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September 07, 2011


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AB Periasamy

Good point. It is coming in 3.3 under the name of "pro-active self-heal". 3.2 introduced a marker framework. We can now query the file system exactly asking for changes affecting that node during the down time. 3.3 also brings in server to server healing (faster) and granular byte-range healing, which is important for fast VM image healing on the fly.

-AB Periasamy
CTO, Gluster.

Chip  Salzenberg

Well, AB, that sounds excellent! I will watch for 3.3.

Jeff Darcy

While I have my own concerns about GlusterFS's replication and self-healing, I think phrases like "failed to take replication seriously" are misleading and counterproductive. At least GlusterFS has replication, and ways to force repair. Most alternatives such as Lustre or PVFS don't even get that far; their non-solution is to use RAID to handle disk failures and roll-your-own failover through shared storage to handle node failures. That's *real* failure to take replication seriously. On-demand repair might not be what you or I are used to, and it has shown itself not to be what users want, but it's better than some other options.

...which brings us to Cassandra, which also relies on read repair. In their case it makes a lot more sense due to their read:write ratio, the presence of full version vectors that allow the repair to be more accurate, the R+W>N consistency model, and other factors. When you're dealing with truly large amounts of data, and with network latencies as well, fsck-like scans of every object in the system are the truly insane choice - which is why both Cassandra and GlusterFS are tending toward Merkle-tree types of approaches. The Dynamo approaches on which Cassandra is based work, and do a pretty good job of incurring load when and where they should.

All that said, I still think the GlusterFS approach sacrifices more performance than necessary in the non-failure case. The way they do both replication and distribution is also IMO not flexible enough, foregoing opportunities for better load/capacity balancing and forcing new capacity to be added N bricks at a time. I hope to address some of these issues by providing a different kind of replication in HekaFS (which is based on GlusterFS) but it'll take a while. Meanwhile, I think GlusterFS is doing a fine job even though it's not as good as it could be.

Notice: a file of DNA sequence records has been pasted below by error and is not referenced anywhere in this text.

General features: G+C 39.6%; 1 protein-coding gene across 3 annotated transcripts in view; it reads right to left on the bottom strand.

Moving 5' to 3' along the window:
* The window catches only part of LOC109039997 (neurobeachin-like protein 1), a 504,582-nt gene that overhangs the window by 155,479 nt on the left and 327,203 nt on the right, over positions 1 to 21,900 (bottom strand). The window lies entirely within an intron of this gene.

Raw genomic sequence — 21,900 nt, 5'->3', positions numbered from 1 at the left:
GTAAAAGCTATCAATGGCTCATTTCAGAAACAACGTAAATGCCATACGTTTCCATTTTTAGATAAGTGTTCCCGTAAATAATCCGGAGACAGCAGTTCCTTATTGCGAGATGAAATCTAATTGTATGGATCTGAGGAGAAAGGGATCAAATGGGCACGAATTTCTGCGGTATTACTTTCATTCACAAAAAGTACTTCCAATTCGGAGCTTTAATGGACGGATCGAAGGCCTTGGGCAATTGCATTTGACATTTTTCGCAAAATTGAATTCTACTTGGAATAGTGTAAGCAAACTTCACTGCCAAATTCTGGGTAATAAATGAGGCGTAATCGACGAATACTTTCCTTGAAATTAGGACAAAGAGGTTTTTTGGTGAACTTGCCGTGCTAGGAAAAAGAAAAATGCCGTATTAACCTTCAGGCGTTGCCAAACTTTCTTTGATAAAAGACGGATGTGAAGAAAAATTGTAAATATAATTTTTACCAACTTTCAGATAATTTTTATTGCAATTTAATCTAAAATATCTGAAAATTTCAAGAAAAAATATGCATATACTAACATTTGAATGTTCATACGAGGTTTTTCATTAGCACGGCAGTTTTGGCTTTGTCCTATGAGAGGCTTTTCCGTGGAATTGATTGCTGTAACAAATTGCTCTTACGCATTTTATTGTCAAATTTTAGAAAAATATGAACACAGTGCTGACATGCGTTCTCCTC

P.S. For extra fun, consider how you'd do repair in an asynchronously distributed environment with pure-client-side encryption. It turns out that read repair is pretty much the only option.

Chip  Salzenberg

GlusterFS replication is, without doubt, a joke. Supposedly offering replication without ensuring that when you need a complete and correct replica you will have it is nothing more than a joke. Unless it's bait-and-switch: "Sure we have replication. See, we write the data more than once! [usually] No problem!" Pick your explanation: incompetence or deception.

They claim 3.3 will be better. We'll see. They've hardly proven themselves trustworthy.

WRT Cassandra: If you had read my article and understood it, you'd understand that Cassandra's read repair still offers no guarantee that it worked because replication events triggered by the read repair are just as vulnerable to loss as the originals were. And you'll never know until it's too late.

Meanwhile, a Cassandra node repair is even *worse* than a typical fsck, because the *good* data have to be copied too. Have you experienced it yourself, on a machine at capacity (actually half capacity because Cassandra steals 50% of your disk space)? I have, which is why I know it's a joke.

Chip  Salzenberg

PS - as long as the pure client-side encryption is -consistent- there is no need for read repair. Nodes can flood propagate the encrypted blobs just fine, without any need to understand them.

Jeff Darcy